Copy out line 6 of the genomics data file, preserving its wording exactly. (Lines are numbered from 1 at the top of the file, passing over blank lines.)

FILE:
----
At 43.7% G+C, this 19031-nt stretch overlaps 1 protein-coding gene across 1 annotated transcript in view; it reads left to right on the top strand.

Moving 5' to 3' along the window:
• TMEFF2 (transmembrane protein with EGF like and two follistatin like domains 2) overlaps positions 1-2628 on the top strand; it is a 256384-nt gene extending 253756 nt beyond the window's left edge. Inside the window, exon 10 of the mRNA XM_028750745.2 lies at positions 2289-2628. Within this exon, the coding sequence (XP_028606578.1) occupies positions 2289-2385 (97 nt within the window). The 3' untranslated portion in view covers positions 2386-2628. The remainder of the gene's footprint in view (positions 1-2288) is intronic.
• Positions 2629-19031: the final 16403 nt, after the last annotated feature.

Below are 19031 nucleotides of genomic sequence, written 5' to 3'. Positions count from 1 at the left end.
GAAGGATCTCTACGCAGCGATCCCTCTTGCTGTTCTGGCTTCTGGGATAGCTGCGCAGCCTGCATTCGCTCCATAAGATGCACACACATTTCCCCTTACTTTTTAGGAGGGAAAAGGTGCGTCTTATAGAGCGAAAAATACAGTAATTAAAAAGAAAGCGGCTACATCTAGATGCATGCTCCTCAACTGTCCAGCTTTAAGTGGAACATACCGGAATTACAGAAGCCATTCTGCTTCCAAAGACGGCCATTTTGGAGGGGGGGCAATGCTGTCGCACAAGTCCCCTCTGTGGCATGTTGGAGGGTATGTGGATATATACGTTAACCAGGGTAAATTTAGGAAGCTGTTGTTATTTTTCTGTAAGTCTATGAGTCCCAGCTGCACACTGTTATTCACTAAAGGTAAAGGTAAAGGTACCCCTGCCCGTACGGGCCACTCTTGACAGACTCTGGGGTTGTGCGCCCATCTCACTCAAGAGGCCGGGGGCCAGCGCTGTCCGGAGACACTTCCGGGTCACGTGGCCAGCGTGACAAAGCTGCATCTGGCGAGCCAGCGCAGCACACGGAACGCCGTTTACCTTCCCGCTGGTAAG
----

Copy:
GAAGGATCTCTACGCAGCGATCCCTCTTGCTGTTCTGGCTTCTGGGATAGCTGCGCAGCCTGCATTCGCTCCATAAGATGCACACACATTTCCCCTTACTTTTTAGGAGGGAAAAGGTGCGTCTTATAGAGCGAAAAATACAGTAATTAAAAAGAAAGCGGCTACATCTAGATGCATGCTCCTCAACTGTCCAGCTTTAAGTGGAACATACCGGAATTACAGAAGCCATTCTGCTTCCAAAGACGGCCATTTTGGAGGGGGGGCAATGCTGTCGCACAAGTCCCCTCTGTGGCATGTTGGAGGGTATGTGGATATATACGTTAACCAGGGTAAATTTAGGAAGCTGTTGTTATTTTTCTGTAAGTCTATGAGTCCCAGCTGCACACTGTTATTCACTAAAGGTAAAGGTAAAGGTACCCCTGCCCGTACGGGCCACTCTTGACAGACTCTGGGGTTGTGCGCCCATCTCACTCAAGAGGCCGGGGGCCAGCGCTGTCCGGAGACACTTCCGGGTCACGTGGCCAGCGTGACAAAGCTGCATCTGGCGAGCCAGCGCAGCACACGGAACGCCGTTTACCTTCCCGCTGGTAAG